Gideon Levy writes: The provocative (and challenging) question in this headline is irrelevant. With the exception of Israel, such an accusation hasn’t been hurled at any state, and to be honest, Israel isn’t seriously considered illegitimate either – at least not in the sense the nationalist right in the country would have us believe in order to scare the public. When discussing the topic the question is not whether certain states are legitimate or not, but whether certain regimes are. The regimes of Iran, North Korea, Burma and others are considered illegitimate due to their conduct, but no one questions the legitimacy of Iran as a state. Of course there are states that were born in sin – the United States leading the pack – but no one questions the legitimacy of the U.S. That is true concerning Israel as well. It is an existing state, whose existence isn’t in doubt.
When the right screams ‘delegitimization,’ it purposely exaggerates. Even the most heated criticism of Israel is directed at the regime: most of it deals with Israel being a regime of occupation – an overtly illegitimate reality – and some of it is directed at its definition as an ethnic-national state, the Jewish state.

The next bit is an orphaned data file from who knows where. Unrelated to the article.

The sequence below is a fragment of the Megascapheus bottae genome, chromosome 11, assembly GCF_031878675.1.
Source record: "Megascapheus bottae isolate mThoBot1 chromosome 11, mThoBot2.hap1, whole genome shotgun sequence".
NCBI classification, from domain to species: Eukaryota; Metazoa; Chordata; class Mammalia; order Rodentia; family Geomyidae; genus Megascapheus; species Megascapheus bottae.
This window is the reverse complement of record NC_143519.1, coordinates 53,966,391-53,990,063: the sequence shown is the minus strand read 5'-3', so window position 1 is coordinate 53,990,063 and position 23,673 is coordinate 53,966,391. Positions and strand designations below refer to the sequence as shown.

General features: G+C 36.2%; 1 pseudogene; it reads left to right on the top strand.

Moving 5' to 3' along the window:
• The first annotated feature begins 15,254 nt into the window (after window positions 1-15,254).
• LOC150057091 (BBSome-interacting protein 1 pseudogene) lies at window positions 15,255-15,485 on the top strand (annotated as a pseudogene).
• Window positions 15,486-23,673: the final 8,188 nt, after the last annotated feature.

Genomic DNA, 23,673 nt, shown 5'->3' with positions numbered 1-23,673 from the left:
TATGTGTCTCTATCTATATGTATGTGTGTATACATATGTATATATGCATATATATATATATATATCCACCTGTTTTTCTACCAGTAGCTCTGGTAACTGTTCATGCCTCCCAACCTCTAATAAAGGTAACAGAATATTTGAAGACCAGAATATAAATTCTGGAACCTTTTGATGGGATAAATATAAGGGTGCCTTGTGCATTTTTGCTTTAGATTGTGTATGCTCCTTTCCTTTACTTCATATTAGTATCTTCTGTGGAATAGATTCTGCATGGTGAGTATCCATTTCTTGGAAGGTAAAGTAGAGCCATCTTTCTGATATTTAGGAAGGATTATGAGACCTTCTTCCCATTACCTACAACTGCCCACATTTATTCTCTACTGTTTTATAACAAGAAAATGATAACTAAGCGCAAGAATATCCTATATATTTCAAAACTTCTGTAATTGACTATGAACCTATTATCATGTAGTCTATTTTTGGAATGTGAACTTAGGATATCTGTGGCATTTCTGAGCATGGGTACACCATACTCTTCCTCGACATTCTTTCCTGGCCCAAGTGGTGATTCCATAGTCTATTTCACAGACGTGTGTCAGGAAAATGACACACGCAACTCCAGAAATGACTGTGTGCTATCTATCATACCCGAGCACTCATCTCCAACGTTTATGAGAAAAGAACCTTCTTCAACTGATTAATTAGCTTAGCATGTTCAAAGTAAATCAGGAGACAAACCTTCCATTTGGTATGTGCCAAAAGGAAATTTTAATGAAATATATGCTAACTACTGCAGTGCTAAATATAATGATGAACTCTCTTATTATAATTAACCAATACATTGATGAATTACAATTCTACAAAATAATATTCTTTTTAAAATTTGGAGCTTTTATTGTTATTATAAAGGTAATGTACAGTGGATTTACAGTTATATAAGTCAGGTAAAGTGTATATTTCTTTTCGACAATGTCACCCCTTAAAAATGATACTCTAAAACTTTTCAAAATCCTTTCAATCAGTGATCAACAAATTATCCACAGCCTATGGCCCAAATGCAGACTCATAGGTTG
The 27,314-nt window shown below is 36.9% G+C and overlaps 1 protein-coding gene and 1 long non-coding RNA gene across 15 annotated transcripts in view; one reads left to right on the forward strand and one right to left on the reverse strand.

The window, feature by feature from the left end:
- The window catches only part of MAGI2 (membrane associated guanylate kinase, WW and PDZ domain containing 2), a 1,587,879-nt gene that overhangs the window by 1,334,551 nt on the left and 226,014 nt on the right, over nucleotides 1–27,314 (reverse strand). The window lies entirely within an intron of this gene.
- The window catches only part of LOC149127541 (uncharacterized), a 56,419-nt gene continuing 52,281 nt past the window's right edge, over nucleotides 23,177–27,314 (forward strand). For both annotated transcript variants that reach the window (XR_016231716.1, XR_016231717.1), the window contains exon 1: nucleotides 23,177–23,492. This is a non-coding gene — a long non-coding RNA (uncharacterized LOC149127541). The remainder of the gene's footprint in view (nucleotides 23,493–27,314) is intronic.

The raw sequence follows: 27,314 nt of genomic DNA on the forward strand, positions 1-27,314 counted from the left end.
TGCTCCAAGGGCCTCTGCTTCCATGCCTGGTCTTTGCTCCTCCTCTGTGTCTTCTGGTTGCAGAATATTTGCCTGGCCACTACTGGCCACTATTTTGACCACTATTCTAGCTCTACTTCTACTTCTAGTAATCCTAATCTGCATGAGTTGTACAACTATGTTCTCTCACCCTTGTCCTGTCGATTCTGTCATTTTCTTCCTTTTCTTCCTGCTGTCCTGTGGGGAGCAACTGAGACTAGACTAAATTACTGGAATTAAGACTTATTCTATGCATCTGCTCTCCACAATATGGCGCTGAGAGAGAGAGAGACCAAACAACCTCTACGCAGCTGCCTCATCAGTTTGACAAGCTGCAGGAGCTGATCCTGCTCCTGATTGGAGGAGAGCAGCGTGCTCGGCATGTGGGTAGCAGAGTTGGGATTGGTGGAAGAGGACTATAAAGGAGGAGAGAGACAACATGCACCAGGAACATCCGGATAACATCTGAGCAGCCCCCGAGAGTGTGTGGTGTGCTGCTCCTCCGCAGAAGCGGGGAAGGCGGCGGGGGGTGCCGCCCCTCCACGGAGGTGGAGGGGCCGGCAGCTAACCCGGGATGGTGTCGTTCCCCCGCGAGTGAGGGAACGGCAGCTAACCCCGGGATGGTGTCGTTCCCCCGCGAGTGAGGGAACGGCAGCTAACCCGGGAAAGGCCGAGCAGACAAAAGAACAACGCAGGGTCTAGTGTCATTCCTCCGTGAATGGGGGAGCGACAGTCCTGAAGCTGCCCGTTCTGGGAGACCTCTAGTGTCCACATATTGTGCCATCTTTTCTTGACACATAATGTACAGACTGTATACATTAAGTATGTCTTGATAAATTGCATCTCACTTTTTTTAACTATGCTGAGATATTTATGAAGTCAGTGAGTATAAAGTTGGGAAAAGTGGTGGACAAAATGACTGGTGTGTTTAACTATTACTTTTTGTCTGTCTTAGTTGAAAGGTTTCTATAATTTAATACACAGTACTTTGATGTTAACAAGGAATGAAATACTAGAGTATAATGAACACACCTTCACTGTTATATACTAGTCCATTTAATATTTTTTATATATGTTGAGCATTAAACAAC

There is no other state that carries out such an occupation, nor another state that defines itself according to its ethnic, religious or national purity. France is not the state of the French, nor is Germany the state of the Germans. They’re both the states of their citizens. Germans and French aren’t defined only by the blood in the veins – whether one’s grandfather had French blood or an Aryan grandmother – but rather by the naturalization processes in these countries. [Continue reading…]